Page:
Dylann Storm Roof, 21, was arrested Thursday in North Carolina and accused of carrying out the massacre after sitting through a prayer meeting for an hour.
“As the people of the city of Charleston and the state of South Carolina remember the lives of the nine individuals murdered at Emanuel African Methodist Episcopal Church, I, along with my family, the consulate staff, and the Israeli community at large, offer our sincerest condolences,” said Ambassador Opher Aviran, the consul general of Israel to the Southeast. “This brutal act of violence exposes the threats democratic societies like ours face when hate rears its ugly head. We condemn in the strongest terms this senseless act carried out against innocent victims gathered in a house of worship, a place that should serve as a refuge and place of inspiration. The people of the state of Israel mourn with you in this exceedingly difficult time.”
Aviran sent letters to South Carolina leaders to convey condolences to the families and community.
“Israeli-Americans across the country are heartbroken and horrified at the mass killings in Charleston. This despicable act struck especially deeply because it violated a house of peace and worship,” said Shawn Evenhaim, the chairman of the Israeli-American Council. “We stand with the Charleston community, the people of South Carolina and all Americans in offering our deepest condolences and prayers and condemn such senseless acts of violence.”
“This horrific massacre of innocents at prayer is extreme depravity,” said Rabbi Noam Marans, the American Jewish Committee’s director of interreligious and intergroup relations. “We are shocked beyond words that someone could enter a house of worship in our country and commit such a horrific crime, all the more so if it was racially motivated.
“There must be no place for such violence and bigotry. Our thoughts are with the victims and their families as we reaffirm our commitment to civil rights and freedom of religion, which were trampled by this hateful act.”
The Anti-Defamation League expressed horror and sorrow and pointed to indications that Roof is a white supremacist. A photo on his Facebook page shows Roof with two flag patches, one from apartheid-era South Africa and the other from white-ruled Rhodesia, both of which are used as symbols by white supremacists.
ADL National Director Abraham Foxman and Southeast Regional Director Mark Moskowitz issued a joint statement: “The shooting rampage at Emanuel AME Church evokes memories of the bombing that killed four black schoolgirls at a church in Birmingham, Alabama, more than 50 years ago. That tragedy was a wake-up call for all of us, and this one should be too.
“We are glad that the suspect has been apprehended. From what we know about this unspeakable crime, it is hard to imagine that there could have been any motive other than hate. We should all be looking in the mirror this morning and asking ourselves how such a tragedy could happen in America in 2015 and what we can do to ensure that it doesn’t happen again.”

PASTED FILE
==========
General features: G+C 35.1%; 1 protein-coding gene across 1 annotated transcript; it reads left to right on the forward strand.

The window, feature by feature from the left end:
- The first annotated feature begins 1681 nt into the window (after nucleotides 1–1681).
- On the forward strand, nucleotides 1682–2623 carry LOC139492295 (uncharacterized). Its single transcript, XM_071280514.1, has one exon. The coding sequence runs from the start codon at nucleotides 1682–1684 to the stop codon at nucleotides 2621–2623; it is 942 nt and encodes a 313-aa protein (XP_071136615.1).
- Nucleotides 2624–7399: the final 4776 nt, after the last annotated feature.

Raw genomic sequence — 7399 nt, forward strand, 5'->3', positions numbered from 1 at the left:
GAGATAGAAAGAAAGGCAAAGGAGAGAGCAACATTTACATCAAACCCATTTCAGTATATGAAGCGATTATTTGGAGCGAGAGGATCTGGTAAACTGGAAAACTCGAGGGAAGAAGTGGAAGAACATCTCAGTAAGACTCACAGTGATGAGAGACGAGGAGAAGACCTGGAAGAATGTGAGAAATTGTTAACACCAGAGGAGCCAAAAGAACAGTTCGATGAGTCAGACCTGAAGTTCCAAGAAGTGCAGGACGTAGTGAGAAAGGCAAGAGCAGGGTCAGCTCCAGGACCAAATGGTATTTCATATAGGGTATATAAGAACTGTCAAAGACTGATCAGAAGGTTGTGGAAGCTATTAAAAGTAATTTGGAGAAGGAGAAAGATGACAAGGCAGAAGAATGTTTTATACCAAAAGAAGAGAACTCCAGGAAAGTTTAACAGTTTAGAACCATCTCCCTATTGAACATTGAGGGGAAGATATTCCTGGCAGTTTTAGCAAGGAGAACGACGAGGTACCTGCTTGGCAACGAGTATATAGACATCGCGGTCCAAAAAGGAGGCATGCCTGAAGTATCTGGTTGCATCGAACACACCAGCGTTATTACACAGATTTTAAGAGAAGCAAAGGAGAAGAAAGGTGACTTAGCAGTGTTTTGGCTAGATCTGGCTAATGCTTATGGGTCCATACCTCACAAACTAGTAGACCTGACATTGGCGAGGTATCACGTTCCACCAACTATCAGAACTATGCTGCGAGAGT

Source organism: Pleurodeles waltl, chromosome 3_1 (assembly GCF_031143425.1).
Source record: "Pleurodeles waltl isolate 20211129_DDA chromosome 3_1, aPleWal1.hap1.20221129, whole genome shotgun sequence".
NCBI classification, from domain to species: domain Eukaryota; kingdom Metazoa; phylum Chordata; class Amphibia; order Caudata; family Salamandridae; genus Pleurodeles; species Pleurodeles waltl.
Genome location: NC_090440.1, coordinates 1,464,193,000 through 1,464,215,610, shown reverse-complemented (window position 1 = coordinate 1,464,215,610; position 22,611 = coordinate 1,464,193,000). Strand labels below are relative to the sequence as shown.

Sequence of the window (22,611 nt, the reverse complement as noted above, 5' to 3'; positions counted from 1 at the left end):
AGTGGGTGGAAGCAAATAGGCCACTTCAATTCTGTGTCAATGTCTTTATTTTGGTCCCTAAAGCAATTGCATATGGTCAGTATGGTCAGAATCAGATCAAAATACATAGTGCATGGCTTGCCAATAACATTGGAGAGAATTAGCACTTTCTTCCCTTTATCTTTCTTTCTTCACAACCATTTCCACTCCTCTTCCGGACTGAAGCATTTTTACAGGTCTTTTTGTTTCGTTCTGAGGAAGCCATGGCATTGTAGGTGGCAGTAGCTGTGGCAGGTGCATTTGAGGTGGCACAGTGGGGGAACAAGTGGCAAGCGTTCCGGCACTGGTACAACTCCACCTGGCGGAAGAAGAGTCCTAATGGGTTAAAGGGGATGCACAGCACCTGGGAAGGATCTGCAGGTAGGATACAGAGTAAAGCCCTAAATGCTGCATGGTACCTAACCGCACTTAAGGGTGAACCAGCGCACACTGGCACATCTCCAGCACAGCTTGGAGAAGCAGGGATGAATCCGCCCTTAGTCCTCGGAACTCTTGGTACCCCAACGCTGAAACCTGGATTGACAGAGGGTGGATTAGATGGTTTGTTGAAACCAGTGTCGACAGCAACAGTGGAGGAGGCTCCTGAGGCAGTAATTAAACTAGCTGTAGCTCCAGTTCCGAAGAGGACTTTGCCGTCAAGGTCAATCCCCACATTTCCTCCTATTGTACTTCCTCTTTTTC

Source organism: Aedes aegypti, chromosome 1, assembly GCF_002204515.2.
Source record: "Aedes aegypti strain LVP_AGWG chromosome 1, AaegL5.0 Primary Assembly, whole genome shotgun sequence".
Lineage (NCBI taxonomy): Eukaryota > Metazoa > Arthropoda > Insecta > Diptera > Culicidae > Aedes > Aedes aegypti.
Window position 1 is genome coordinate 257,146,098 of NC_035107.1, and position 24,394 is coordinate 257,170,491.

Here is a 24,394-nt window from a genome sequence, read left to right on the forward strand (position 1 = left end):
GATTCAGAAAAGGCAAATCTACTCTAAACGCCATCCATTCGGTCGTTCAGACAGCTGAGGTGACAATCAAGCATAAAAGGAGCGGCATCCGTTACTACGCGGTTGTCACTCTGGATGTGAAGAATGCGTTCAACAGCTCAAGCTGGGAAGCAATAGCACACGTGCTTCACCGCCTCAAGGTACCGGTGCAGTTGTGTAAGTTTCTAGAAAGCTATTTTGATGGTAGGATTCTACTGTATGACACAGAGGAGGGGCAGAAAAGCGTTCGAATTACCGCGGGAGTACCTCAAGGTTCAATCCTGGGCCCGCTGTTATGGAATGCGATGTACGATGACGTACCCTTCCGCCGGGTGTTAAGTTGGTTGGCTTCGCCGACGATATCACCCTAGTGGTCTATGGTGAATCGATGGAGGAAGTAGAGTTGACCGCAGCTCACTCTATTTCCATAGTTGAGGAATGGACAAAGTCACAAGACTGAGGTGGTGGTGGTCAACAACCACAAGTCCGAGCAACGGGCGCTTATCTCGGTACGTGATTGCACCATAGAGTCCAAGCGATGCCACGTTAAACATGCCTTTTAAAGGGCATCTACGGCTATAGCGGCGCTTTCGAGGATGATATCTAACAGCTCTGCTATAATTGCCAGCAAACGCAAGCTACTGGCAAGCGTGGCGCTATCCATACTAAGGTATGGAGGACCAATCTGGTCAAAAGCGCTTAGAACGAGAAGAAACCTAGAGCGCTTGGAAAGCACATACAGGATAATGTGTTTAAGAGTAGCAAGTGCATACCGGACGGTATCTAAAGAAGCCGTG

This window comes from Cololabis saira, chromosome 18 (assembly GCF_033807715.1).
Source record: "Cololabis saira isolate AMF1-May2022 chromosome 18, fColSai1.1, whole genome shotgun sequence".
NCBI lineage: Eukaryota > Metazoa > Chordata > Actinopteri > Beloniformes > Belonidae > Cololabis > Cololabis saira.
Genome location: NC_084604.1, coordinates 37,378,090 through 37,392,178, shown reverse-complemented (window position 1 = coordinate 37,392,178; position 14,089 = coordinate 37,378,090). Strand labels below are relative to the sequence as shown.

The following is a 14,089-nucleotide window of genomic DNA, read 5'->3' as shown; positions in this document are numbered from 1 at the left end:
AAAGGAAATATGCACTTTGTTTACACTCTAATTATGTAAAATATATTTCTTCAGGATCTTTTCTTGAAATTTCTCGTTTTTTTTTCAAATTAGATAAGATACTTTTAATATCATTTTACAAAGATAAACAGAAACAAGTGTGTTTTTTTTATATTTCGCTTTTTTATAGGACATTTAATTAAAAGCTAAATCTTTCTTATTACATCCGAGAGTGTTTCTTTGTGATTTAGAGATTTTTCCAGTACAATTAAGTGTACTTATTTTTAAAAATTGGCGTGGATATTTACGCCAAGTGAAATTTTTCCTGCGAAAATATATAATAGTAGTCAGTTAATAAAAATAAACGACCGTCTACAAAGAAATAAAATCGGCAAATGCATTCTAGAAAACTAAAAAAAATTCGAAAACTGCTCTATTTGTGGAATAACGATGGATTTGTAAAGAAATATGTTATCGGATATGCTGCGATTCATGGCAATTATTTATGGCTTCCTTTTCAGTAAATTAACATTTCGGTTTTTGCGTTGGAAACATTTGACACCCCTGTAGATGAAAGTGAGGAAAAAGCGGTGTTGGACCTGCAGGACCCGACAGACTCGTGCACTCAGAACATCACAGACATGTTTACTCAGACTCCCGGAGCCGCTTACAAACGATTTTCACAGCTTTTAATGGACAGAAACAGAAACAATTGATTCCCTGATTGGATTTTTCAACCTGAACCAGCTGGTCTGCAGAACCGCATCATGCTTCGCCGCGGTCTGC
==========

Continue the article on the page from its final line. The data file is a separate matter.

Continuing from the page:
B’nai B’rith International condemned the shooting at the church, a Charleston fixture since 1816: “Attacking people as they pray is the height of depravity. Our thoughts and prayers go to the victims’ families and those injured in the attack.”
The Simon Wiesenthal Center’s Rabbi Abraham Cooper, the associate dean, and Yitzchok Adlerstein, the director of interfaith affairs, said in a joint statement: “The Simon Wiesenthal Center is horrified by the apparent hate crime at a historic black church, where nine people attending a Bible class at the Emanuel AME Church were gunned down, reportedly by a young white gunman.”
The center officials offered solidarity with and expressed deep sorrow for the affected families. “All Americans are again confronted with the specter of a house of worship violated and our religious freedoms violently debased.”
The Jewish Federations of North America said: “Our hearts are broken for the nine souls lost in Charleston last night. To target peaceful worshipers for no apparent reason other than the color of their skin is abhorrent and horrendous. A house of worship should and must be a place of sanctity and of peace, a safe haven for all rather than a target of terror. Our thoughts and prayers are with the families of the victims and the entire Charleston community today, and we stand in solidarity with them against the forces of hatred and violence. May their memories be for a blessing.”
The Orthodox Union expressed outrage at the “heinous attack.”
“This act of senseless violence and brutal terror has no place anywhere in the world, but particularly not in a house of worship. Indeed, the perpetrators have violated all houses of worship with this vile attack. We support the efforts of law enforcement officials to bring swift and certain justice to the criminals,” the OU said. “We extend our heartfelt condolences to the families of those who lost their lives in this tragic attack, pray for the injured and express our support for the people of Charleston at this very difficult time.”
Rachel Lasser, the deputy director of the “heartbroken” Religious Action Center of Reform Judaism, said: “Our thoughts and prayers are with the families of those whose lives were taken, those who were injured, and with the entire community that has been traumatized by this violence. For all congregants — from the youngest children in religious school, to young professionals engaged in religious life, to longtime stalwarts of the community — houses of worship are places of safety, comfort and inspiration. For the Emanuel African Methodist Episcopal Church to have become last night a place of such horror tears at the heart of every person of faith and goodwill.”
The RAC, which advocates tougher gun control laws, said the shooting is a reminder that people who want to cause harm can too easily get guns.